Mike Khoury

Horizon

  • AllMusic Rating
    7
  • User Ratings (0)
  • Your Rating

AllMusic Review by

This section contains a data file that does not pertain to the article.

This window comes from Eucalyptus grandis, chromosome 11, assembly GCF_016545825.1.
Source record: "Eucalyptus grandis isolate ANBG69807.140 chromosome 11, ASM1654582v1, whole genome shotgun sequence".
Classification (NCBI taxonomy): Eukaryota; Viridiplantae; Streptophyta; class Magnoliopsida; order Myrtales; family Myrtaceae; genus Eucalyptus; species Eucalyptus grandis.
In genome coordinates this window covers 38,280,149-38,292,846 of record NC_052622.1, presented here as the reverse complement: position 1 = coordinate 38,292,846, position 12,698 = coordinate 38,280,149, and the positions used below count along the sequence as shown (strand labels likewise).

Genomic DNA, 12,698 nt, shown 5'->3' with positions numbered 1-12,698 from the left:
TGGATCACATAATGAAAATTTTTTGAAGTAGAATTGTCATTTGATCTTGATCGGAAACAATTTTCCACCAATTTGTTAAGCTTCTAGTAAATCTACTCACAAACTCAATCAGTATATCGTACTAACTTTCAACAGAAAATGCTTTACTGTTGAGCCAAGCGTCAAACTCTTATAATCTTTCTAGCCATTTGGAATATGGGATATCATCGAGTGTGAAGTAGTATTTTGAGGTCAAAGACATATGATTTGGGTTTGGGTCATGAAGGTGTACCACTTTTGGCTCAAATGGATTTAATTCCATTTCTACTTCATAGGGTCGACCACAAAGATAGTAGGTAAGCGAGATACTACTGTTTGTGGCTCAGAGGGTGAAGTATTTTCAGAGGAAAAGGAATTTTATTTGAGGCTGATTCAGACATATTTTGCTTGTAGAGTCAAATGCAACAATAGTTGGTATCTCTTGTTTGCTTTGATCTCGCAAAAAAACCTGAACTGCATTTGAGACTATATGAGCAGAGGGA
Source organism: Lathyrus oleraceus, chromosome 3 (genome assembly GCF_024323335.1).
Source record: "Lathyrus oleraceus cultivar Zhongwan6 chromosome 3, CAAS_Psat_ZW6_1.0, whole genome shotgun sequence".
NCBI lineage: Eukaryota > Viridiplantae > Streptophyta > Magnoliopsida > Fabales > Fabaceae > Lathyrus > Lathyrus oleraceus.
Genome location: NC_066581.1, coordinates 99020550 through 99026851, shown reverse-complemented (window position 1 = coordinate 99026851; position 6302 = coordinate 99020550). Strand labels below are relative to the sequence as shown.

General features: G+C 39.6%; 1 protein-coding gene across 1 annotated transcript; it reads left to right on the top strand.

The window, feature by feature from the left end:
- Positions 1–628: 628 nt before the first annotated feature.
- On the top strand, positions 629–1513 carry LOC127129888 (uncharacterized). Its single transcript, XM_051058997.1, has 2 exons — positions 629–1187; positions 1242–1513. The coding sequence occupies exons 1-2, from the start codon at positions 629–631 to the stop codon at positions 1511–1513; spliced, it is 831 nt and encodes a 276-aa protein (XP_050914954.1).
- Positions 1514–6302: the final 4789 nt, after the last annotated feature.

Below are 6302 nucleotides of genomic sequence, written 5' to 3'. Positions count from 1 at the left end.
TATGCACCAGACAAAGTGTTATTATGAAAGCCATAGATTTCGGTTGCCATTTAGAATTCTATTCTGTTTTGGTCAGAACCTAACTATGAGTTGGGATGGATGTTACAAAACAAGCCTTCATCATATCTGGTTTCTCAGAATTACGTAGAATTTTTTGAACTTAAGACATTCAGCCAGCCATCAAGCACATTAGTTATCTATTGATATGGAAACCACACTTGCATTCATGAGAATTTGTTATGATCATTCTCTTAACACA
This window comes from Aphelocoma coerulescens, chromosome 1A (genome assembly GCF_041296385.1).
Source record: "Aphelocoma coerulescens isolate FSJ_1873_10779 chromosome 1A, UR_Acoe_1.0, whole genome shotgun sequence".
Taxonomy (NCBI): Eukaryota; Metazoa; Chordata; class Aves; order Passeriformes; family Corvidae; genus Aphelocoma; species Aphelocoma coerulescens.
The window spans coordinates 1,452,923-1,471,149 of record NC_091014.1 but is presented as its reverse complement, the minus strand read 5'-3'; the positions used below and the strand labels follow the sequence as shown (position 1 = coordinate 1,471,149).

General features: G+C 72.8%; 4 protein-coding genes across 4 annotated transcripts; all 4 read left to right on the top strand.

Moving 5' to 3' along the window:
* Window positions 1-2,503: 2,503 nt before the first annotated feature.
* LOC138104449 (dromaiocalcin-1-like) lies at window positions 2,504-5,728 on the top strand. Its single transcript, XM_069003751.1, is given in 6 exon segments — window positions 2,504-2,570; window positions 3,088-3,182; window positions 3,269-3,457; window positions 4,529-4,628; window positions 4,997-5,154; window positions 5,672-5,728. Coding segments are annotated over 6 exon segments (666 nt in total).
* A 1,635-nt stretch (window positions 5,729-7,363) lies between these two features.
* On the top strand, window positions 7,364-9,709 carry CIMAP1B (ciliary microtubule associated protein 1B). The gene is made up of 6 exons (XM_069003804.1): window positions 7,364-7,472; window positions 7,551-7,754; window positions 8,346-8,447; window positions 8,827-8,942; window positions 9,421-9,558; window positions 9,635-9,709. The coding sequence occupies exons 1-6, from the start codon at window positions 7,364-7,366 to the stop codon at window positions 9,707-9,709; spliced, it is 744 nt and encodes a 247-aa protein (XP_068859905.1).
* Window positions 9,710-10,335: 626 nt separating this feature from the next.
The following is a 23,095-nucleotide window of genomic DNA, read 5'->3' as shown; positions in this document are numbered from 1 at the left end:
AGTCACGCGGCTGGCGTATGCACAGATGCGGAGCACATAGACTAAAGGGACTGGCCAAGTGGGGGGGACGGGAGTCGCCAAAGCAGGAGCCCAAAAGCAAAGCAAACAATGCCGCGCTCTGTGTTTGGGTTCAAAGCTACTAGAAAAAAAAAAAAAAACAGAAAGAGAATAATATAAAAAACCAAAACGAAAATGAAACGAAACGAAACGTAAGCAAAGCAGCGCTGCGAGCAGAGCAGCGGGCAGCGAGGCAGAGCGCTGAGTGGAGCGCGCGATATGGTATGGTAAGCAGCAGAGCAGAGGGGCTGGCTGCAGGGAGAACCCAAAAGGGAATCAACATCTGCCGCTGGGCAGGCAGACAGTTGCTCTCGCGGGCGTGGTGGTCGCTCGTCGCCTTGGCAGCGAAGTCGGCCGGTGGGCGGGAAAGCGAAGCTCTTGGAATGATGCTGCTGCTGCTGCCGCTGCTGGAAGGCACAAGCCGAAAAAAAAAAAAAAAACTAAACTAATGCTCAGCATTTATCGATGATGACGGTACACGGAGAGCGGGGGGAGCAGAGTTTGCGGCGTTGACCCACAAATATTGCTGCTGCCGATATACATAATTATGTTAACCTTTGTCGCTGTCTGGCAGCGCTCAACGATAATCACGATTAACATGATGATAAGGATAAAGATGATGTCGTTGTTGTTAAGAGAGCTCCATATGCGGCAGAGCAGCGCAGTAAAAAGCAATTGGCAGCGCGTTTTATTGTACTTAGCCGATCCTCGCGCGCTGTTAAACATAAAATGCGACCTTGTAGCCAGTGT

A surprising number of performers have made use of the album title Horizon, including the Bee Gees, Eddie Rabbitt, and Sun Ra. For Mike Khoury, an avant-garde improviser, the Horizon's perspective is that of a violinist in a trio setting backed by drums and bass. Such instrumentation requires the leader to slice off some serious sides of dripping beef, inviting comparison with glorious recordings in this style by the likes of the Revolutionary Ensemble, the Fourth Way, or even some of Billy Bang's outings. Khoury and associates are recorded live in what sounds like a complete set or at least a continuous chunk of one. Things start off anonymously, as if a phonograph needle had been dropped anywhere in anyone's ordinary life and the happenings then translated into musical terms. This opening piece develops slowly, mostly just revealing the skills of the participants, but then near the end a moment of wonder occurs. Khoury finds a pitch that rings totally true in the space -- and this is a recording with an almost ominous sense of the room where the music was played -- and bassist John Voight responds by soaring high above the violin into his instrument's arco harmonics. The group pauses for the expected congratulations from the audience, having tossed a plank across an important mud puddle. Midway through the six tracks, untitled unless there was some kind of insert that fell out of the simple package, the trio starts casting out ideas that at times border on the silly or frantic, honestly attempting to pile up layers of interaction and sometimes pulling it off. Indistinct singing from someone plays less of a motivating force than the old reliable walking bassline; inevitably the inclusion of more typical musical elements gives the musicians the peace of mind in which to create the gentle rhythmic and melodic movement of the fifth track. Ben Hall's tom-toms provide a superb feel for some of Khoury's best -- although least avant-garde -- playing on the record. Voight pushes hard on the final play, his bass taking the lead role in many instances, building to a terrific climax.